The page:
The main issue I have with Calvin’s interpretation centers on the word “public” in the NIV translation. A quick search confirms that the word “public” also appears in the ESV and NASB translations of this verse. In that case, how does Calvin infer that Paul is exhorting Timothy to “study” the Scriptures? Studying the Scriptures implies a private activity on Timothy’s part. Also, public reading of the Scriptures did occur during worship services in the early church; at that time, was it standard practice for a lay member of the church to serve in that role – instead of the pastor himself? One must wonder if the original Greek for this verse did not contain the word for “public”; knowledgeable readers should feel free to chime in.

Paul and the False Apostles February 11, 2012

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Here are my thoughts on 2 Corinthians 11:1-15.

Summary: Paul begins by stating that he knows that the Corinthians will allow him to engage in some self-vindication. Indeed, the Corinthians should bear with him, since he is jealous for them with a jealousy that God possesses, as he is the author of their marriage to Christ; he desires to present them to Christ as a glorious church at His second coming. Yet he fears that just as Satan seduced Eve, their minds might be corrupted and turned from their undivided devotion to Christ. The Corinthians should also bear with him since they bear with false teachers who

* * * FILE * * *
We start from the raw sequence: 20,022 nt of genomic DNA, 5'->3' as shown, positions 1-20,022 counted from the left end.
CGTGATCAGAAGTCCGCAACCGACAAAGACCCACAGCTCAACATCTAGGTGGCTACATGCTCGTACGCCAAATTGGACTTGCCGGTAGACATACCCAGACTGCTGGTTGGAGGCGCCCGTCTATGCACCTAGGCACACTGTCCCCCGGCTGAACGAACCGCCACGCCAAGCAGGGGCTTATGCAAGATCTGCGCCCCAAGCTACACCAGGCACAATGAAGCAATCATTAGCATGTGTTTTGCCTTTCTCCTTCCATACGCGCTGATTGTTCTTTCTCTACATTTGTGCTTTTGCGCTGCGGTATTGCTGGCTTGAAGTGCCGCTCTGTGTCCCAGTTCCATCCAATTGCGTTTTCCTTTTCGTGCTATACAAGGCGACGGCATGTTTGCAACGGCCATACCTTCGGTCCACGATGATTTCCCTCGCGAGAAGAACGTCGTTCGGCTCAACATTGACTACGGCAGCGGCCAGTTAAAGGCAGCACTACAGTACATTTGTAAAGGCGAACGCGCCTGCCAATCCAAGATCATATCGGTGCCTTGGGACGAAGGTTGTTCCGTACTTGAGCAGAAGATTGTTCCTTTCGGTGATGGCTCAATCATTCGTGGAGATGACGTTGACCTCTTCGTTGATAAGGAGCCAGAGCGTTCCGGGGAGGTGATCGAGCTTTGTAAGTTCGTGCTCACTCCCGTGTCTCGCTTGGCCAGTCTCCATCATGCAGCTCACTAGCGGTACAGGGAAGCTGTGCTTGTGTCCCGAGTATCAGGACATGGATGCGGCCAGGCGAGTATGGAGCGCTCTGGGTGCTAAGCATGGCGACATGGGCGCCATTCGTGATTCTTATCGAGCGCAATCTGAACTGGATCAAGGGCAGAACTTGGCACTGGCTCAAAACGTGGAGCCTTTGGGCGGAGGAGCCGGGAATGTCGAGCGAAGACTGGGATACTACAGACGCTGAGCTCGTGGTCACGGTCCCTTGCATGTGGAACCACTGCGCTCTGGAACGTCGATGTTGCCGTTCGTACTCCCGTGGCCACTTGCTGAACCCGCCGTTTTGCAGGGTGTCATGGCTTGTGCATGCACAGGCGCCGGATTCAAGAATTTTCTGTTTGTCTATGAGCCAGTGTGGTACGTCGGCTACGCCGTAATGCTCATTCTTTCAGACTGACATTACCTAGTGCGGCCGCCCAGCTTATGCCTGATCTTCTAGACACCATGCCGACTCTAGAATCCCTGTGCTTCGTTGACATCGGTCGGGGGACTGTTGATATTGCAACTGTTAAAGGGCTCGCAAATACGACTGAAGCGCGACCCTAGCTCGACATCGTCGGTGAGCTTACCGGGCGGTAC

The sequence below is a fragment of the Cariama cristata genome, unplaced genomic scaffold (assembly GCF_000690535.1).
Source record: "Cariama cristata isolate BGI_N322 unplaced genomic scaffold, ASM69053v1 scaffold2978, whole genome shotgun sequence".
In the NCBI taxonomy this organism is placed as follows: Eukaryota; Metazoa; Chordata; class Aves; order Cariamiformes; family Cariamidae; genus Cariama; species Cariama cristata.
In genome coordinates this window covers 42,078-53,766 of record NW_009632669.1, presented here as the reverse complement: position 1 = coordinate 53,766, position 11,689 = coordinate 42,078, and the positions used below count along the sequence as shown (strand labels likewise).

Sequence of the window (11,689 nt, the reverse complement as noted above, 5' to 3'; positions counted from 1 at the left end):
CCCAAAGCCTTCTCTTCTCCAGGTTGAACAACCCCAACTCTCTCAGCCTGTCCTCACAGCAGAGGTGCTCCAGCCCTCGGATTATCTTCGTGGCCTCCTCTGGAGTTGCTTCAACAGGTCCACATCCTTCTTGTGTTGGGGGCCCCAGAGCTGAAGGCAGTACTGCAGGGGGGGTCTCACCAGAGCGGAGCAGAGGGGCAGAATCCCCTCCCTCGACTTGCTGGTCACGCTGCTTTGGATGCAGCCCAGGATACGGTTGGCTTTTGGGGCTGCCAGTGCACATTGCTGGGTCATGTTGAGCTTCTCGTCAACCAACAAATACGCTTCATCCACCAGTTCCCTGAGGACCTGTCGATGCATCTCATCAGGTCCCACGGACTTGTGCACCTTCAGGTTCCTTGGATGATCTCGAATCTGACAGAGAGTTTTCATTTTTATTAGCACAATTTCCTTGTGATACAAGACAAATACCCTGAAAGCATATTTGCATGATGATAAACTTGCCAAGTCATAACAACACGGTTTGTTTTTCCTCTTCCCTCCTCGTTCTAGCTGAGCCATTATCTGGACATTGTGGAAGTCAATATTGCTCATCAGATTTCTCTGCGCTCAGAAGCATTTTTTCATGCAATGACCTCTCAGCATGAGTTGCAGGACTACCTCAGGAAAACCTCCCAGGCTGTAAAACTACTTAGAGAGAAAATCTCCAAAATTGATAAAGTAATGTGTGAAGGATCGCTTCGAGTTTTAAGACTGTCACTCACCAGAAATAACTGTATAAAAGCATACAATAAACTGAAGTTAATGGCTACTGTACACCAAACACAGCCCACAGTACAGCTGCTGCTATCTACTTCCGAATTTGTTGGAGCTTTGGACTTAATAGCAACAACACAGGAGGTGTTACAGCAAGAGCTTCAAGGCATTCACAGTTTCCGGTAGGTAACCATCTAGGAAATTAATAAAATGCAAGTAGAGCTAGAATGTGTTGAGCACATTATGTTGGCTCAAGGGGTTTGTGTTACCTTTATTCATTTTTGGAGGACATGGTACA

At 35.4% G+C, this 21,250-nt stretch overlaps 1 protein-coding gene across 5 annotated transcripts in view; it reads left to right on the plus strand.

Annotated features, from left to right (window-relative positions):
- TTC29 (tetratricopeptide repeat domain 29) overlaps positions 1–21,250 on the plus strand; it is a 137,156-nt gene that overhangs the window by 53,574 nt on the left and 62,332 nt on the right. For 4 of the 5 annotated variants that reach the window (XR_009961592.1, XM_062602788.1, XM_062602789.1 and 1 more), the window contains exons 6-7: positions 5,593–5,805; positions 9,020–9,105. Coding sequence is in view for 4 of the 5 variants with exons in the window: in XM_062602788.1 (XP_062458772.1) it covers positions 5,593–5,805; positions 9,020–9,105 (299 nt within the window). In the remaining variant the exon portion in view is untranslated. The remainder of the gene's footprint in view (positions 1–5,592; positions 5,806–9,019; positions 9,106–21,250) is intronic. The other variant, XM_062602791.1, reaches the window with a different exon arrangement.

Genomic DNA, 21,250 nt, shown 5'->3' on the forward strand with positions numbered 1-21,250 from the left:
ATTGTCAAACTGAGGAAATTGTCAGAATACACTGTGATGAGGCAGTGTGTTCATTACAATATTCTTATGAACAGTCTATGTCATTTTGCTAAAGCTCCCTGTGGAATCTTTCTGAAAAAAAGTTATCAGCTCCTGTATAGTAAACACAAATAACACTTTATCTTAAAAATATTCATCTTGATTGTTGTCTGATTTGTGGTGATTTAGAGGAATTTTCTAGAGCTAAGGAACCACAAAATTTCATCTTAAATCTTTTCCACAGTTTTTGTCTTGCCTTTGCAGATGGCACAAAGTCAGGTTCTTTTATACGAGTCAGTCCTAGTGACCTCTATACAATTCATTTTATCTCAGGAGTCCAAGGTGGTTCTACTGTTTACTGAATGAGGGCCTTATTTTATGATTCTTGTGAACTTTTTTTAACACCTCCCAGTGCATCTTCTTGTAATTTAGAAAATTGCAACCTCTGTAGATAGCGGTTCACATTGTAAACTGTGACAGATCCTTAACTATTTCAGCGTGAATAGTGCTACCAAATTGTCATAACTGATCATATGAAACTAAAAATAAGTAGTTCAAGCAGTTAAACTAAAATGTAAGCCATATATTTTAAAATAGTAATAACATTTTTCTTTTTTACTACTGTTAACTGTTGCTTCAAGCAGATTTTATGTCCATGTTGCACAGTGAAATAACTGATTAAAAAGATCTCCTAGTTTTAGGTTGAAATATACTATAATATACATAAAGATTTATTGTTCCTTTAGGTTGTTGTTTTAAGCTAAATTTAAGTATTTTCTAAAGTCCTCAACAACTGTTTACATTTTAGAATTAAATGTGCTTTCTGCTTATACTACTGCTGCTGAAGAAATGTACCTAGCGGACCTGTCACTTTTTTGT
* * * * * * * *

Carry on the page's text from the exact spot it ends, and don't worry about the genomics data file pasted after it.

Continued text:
• present someone other than Jesus as “the One” who can deliver them from sin
  • attempt to prove this by asserting that they have received a spirit other than the Holy Spirit.

In addition, the Corinthians should bear with Paul since he is on par with the chief apostles. Although he does not speak Greek as a native speaker, he possesses the Gospel; indeed, they are fully aware that he is a genuine apostle. He then asks if his opponents discredit his apostleship by focusing on his renunciation of the support that the Corinthians owed him – which was done for their good. In fact, he received his rightful stipend from the Macedonians so that he could minister to the Corinthians. When he was in Corinth, he was not torpid against anyone, as the Macedonians added to his income as a tentmaker; moreover, he is determined to continue this course of action. By the veracity of Christ in him, he declares that nobody in southern Greece will hinder his boasting in this regard. This does not stem from a lack of love for them; God knows his heart for them.